The on-line booking wizard module facilitates the actual multiple bookings once a customer has accepted a promotion included in a mailing. For example, the consumer has received a mailing that promotes a hotel rate for a particular time period, a round of golf for a particular time period, and theater tickets for a particular show at a particular time. Using the on-line booking wizard module, the consumer may schedule each of these events at server 108 in one session. For example, upon accessing server 108, the consumer may provide a promotion code that is unique to the promotion included in the mailing. Upon accessing the on-line booking wizard module, the consumer may be prompted to enter information as to whether the consumer accepts the hotel promotion for the given dates and rates. If the consumer accepts the promotion, server 108 may access hotel server 116 and book a reservation in accordance with the terms in the promotion.

Further, the consumer may accept the golf promotion. Upon acceptance, server 108 may access Tlinks server 120 and schedule the golf round in accordance with the terms included in the promotion. Finally, upon acceptance of the theater promotion, server 108 may access ticketmaster server 122 and purchase theater tickets in accordance with the terms of the promotion included in the mailing. The consumer may additionally be required to provide billing information whereby bank server 114 may be accessed to facilitate the booking of the promotion.

It may be appreciated by one of ordinary skill that the on-line booking wizard module may allow the consumer to book alternative times, shows, etc., depending upon the consumer's wishes. For example, the consumer may not be interested in golf at 8:30 a.m. However, the on-line booking wizard may facilitate the booking of golf at 9:30 a.m.

In addition to the features discussed above, the dynamic e-mails that are created may further be sent to other users for modification and resending. Where a particular marketing promotion is being offered, the first user may direct the e-mail to a group of second users. The group of second users may revise the e-mail and forward the e-mail to consumers. For example, a hotel has a particular marketing promotion and sends the promotion to a group of travel agents. The hotel, as the first user, may generate a dynamic or a single filter e-mail and send the e-mail to the group of second users, a group of travel agents. The travel agents may then revise the e-mail, using the HTML formatting tool discussed herein. For example, the second user may add source information promoting the second user's travel agency. Alternatively, the second user may additional add further promotions and/or incentives to the e-mail. Once the modification process is completed, the user may establish the modified e-mail as the generic e-mail, create filters as discussed above, and send the e-mail to consumers. Alternatively, the second user may merely forward the e-mail to consumers without modifying any of the dynamic components in the e-mail.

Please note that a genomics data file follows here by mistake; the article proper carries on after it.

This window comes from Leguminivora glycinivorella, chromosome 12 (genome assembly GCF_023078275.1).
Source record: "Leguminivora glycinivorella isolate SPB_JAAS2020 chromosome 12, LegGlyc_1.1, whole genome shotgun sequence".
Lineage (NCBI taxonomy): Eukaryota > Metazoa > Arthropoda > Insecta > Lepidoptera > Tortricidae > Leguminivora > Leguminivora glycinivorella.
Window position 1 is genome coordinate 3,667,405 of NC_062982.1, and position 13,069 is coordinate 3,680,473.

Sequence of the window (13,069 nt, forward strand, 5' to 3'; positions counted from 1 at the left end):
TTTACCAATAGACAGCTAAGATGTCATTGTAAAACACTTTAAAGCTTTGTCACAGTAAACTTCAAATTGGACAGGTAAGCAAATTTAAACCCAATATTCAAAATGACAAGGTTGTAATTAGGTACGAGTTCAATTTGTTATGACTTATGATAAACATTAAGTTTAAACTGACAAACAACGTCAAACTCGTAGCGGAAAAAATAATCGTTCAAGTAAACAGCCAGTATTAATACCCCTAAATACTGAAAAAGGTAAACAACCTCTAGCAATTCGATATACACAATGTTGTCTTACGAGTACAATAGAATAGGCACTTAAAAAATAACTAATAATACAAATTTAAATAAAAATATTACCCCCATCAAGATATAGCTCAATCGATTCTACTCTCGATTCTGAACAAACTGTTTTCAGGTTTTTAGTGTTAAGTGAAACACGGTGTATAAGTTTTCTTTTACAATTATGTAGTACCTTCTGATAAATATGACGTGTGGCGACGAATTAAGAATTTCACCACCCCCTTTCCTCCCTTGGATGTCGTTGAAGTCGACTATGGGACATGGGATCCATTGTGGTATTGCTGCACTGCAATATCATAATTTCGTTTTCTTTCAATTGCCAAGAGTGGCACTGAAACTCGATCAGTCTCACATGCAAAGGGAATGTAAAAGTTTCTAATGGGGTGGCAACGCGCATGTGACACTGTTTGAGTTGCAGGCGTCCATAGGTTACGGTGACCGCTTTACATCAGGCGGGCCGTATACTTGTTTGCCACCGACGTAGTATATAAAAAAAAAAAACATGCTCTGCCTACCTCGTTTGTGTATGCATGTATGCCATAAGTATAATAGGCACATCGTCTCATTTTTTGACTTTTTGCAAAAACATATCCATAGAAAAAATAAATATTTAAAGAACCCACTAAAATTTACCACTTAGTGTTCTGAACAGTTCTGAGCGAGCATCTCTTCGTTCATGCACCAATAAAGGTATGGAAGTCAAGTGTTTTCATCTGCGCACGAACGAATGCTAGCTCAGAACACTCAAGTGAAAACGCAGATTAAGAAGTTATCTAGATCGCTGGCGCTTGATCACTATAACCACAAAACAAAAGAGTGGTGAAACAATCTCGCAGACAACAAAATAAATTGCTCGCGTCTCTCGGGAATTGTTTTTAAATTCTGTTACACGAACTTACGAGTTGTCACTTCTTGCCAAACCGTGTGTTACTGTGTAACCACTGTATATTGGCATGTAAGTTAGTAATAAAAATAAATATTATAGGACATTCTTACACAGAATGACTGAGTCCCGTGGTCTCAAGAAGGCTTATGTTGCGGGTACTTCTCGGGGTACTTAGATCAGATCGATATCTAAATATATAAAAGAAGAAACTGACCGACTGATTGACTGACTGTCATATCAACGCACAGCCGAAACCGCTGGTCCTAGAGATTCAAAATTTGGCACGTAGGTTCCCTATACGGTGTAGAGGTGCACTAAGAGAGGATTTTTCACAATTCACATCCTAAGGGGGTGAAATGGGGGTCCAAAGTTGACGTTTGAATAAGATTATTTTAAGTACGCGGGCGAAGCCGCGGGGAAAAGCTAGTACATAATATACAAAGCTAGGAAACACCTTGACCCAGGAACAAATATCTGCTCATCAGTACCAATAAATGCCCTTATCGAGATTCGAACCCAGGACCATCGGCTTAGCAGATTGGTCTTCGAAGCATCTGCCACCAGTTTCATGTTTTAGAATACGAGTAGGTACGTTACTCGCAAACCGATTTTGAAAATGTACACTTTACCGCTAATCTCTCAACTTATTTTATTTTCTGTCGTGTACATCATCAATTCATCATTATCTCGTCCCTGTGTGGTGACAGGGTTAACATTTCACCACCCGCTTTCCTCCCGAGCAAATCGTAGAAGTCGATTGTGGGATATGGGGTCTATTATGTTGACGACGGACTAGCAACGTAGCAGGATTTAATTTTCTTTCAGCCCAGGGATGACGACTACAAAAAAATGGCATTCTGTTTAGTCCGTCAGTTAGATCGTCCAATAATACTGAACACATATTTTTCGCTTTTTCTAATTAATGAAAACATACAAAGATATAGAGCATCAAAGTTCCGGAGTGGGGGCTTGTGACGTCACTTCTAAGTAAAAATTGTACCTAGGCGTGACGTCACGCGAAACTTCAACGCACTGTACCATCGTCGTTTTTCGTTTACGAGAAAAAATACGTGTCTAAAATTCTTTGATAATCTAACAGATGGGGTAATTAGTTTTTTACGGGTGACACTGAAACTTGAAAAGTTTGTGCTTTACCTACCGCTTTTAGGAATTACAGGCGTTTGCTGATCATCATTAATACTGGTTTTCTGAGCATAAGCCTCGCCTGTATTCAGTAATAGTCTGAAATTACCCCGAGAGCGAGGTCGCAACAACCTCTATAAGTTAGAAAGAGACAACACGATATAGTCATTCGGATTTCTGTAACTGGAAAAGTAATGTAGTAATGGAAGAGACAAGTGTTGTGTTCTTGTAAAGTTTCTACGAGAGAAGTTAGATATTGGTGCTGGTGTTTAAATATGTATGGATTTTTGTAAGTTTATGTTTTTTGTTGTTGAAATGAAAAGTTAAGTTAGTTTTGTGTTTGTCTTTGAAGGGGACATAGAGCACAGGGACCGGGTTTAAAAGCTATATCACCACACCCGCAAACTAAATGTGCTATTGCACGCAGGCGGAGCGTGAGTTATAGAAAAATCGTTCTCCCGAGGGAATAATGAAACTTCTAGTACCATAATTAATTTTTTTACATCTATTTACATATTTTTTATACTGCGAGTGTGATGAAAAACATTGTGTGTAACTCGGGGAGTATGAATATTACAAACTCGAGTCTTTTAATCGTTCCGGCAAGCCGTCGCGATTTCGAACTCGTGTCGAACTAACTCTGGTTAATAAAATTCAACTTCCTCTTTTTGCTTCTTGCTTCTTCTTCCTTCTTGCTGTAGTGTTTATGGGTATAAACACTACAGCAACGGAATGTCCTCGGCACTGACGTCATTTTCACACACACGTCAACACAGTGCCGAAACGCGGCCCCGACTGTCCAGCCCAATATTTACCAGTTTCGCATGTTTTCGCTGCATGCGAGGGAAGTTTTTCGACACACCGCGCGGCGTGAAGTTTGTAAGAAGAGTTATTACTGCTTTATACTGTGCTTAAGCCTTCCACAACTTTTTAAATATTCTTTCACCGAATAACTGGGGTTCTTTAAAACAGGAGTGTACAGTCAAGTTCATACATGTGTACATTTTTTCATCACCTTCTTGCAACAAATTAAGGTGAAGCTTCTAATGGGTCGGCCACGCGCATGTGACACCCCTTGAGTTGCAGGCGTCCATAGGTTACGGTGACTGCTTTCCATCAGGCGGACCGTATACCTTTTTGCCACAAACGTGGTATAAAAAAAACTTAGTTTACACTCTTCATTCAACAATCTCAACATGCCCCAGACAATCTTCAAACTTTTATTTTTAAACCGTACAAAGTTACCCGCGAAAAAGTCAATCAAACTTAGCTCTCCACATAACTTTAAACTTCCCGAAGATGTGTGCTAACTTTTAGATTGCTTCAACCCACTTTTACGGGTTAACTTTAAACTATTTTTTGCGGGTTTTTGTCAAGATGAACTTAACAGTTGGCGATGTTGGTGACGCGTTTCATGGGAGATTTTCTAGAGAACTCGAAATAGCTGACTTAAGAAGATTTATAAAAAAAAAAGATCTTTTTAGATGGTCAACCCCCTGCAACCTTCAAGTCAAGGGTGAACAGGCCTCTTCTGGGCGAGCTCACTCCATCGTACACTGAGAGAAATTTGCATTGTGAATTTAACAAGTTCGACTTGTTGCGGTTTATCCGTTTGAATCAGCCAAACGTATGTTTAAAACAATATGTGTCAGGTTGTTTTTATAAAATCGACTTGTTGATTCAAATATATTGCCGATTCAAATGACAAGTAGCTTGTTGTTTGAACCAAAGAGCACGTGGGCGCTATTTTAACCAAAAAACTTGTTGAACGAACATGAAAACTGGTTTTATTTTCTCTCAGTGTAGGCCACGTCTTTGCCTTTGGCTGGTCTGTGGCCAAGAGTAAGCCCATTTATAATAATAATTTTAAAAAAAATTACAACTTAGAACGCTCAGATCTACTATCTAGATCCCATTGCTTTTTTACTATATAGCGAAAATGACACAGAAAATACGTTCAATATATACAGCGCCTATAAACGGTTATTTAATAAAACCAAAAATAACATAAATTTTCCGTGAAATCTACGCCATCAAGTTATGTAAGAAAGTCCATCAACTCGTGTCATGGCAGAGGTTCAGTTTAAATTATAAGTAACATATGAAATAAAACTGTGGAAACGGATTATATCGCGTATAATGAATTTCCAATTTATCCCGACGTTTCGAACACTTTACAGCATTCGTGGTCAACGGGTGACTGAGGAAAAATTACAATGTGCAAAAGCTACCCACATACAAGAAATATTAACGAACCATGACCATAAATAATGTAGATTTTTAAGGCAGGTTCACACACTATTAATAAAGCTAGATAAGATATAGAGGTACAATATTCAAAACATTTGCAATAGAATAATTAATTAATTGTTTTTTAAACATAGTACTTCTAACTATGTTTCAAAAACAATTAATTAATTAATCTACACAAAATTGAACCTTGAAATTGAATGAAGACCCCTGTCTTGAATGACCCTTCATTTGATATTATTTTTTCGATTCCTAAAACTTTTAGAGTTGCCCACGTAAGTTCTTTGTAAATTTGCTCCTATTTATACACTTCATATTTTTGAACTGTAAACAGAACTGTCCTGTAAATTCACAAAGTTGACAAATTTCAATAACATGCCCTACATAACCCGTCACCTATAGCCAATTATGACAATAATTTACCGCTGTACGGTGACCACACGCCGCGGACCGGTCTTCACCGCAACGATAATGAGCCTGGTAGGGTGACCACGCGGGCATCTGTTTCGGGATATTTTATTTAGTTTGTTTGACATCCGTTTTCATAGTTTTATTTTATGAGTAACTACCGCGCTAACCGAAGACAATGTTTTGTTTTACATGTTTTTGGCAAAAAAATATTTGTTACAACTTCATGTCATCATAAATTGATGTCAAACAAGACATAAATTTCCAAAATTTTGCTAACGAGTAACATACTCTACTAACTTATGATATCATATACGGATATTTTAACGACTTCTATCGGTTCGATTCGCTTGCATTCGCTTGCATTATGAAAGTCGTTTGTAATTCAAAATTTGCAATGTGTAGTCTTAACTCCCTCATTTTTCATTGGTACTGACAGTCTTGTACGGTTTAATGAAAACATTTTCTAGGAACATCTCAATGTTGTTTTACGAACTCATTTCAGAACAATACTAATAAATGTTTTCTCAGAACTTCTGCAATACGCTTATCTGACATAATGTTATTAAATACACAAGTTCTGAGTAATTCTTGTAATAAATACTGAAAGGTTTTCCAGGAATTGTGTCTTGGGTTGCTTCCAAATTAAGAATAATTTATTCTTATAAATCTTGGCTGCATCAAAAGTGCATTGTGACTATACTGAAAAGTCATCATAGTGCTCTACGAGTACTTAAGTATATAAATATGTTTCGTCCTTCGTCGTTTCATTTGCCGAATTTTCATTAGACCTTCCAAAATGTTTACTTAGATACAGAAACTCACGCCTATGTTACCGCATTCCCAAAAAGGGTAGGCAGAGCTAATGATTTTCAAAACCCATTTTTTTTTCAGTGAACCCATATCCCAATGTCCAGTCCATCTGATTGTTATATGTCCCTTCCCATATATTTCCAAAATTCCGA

Reporting

In addition to the features discussed above, the system has the ability to generate reports utilizing the data included in database 110. FIGS. 7A-7D depict exemplary reports provided to a user based upon information stored in the system. 7A depicts an exemplary report that identifies the number of YTD e-mailers within the past three months, the total number of registrations, the number of distinct people to register and the new e-mails received through the sweeps. FIG. 7B depicts and exemplary report that lists the questions that were provided by the user using the dynamic data profiling system module and the answers that were provided by consumers. FIG. 7C depicts a report that summarizes the consumers stored in the system by categorizing them into A lists, B lists, and C lists. For example, if a consumer has answered 4 questions and they were a previous guest, he may be categorized within the A list. If a consumer has answered 4 questions but that customer was not a previous guest, then he may be categorized within the B list. If the only information about the consumer within the system is an e-mail address, then the consumer may be categorized within the C list. As the consumer operates within the system, and as the profile of the consumer builds, he may move from the C list to the B list.

By generating this report, the results provide valuable information to a user as the user can identify which consumers are more likely to accept certain offers. This may direct a user's advertising and may reduce the amount a user spends on advertising. This may also be done by determining how many A list consumers have opened and clicked through e-mails i.e., acted on link in e-mail. This report may additionally be utilized as a trending report where the user may see how the list quality is growing.

It may be appreciated by one of ordinary skill in the art that the categories may be identified using different criteria. For example, an A+ category may be established whereby any consumer that has opened an e-mail and clicked through the links may fall within this category.